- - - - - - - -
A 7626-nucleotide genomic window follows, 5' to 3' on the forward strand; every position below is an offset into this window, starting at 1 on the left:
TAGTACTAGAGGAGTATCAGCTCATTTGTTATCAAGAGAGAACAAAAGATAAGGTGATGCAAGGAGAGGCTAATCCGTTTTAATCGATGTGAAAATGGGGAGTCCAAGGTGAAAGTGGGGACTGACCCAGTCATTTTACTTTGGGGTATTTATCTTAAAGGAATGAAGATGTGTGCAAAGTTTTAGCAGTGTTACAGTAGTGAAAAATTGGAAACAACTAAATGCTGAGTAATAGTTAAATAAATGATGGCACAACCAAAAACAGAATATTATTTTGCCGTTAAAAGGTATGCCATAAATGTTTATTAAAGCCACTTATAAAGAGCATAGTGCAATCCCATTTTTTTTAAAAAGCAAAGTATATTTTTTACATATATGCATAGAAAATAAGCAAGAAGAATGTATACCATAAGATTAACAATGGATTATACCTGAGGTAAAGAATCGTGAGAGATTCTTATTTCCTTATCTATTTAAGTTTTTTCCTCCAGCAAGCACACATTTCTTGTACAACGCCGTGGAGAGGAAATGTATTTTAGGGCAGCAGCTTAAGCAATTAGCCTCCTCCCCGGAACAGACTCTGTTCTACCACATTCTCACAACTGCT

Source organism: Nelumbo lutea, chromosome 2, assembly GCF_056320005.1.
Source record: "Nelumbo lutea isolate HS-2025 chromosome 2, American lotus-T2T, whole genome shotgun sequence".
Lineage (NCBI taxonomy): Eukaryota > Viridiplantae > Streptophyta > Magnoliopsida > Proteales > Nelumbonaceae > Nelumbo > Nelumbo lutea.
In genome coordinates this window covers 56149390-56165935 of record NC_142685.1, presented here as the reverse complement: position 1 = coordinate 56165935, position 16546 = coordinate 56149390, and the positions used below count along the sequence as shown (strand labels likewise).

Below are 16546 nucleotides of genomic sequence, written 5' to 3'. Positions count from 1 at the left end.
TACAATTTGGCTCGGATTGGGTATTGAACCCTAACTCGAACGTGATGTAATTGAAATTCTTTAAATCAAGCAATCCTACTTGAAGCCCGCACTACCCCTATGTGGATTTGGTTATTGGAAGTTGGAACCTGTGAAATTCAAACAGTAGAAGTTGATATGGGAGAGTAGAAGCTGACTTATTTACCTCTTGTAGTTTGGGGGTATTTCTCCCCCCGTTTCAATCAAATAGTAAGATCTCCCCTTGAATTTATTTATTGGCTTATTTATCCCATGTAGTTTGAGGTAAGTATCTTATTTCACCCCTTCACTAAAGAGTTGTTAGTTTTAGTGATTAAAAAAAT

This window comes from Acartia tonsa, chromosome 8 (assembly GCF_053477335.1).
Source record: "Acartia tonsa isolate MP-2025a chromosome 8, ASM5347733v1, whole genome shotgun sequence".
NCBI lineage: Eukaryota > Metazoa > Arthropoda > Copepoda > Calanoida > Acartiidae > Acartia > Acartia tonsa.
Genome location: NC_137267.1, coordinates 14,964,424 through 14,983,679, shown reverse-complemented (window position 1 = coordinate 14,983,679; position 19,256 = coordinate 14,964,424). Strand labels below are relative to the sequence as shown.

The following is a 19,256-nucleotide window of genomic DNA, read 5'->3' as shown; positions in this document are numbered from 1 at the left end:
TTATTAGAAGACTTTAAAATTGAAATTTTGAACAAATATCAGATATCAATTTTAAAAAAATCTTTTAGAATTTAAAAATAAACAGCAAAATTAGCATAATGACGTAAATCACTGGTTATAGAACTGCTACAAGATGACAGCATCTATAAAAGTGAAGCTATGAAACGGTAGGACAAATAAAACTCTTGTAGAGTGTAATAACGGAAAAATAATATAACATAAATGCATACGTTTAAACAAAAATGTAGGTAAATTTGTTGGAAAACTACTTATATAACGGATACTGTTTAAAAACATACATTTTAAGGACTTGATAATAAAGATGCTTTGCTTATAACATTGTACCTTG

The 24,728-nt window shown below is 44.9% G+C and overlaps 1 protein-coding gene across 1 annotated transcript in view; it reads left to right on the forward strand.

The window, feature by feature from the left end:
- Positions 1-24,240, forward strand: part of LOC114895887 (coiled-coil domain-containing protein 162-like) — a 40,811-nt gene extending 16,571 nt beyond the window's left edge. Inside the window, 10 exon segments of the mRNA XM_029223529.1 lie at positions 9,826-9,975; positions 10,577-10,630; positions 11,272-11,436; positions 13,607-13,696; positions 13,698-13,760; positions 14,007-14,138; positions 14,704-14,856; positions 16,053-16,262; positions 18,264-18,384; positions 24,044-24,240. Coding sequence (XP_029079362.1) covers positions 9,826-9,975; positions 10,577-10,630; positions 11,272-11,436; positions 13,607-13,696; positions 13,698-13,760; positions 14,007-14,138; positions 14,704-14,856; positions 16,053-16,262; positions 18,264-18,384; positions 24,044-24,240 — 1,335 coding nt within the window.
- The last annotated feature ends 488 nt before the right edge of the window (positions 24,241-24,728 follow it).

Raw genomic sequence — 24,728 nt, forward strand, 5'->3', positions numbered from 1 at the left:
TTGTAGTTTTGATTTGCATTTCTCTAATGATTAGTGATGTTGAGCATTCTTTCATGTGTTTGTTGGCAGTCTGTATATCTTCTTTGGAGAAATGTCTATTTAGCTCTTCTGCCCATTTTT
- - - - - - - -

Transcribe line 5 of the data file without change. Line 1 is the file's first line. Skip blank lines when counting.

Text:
Lineage (NCBI taxonomy): Eukaryota > Viridiplantae > Streptophyta > Magnoliopsida > Proteales > Nelumbonaceae > Nelumbo > Nelumbo lutea.